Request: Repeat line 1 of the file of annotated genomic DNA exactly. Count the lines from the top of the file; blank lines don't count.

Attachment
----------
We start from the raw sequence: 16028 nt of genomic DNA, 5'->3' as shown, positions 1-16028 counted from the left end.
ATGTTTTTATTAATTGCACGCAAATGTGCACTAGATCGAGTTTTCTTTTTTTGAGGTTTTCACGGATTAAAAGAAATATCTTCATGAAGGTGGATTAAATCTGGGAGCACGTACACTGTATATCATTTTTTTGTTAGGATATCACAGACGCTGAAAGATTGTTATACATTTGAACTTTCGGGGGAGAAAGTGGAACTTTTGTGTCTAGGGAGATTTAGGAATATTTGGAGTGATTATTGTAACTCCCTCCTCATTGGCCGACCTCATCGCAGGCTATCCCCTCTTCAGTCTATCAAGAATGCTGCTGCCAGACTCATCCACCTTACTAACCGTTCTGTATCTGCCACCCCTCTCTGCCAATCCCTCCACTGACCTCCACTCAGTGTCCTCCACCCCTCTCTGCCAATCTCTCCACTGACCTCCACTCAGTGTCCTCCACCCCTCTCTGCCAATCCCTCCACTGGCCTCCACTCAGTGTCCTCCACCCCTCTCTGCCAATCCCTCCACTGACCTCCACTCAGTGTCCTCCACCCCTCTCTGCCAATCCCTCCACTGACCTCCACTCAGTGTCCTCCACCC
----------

We start from the raw sequence: 16028 nt of genomic DNA, 5'->3' as shown, positions 1-16028 counted from the left end.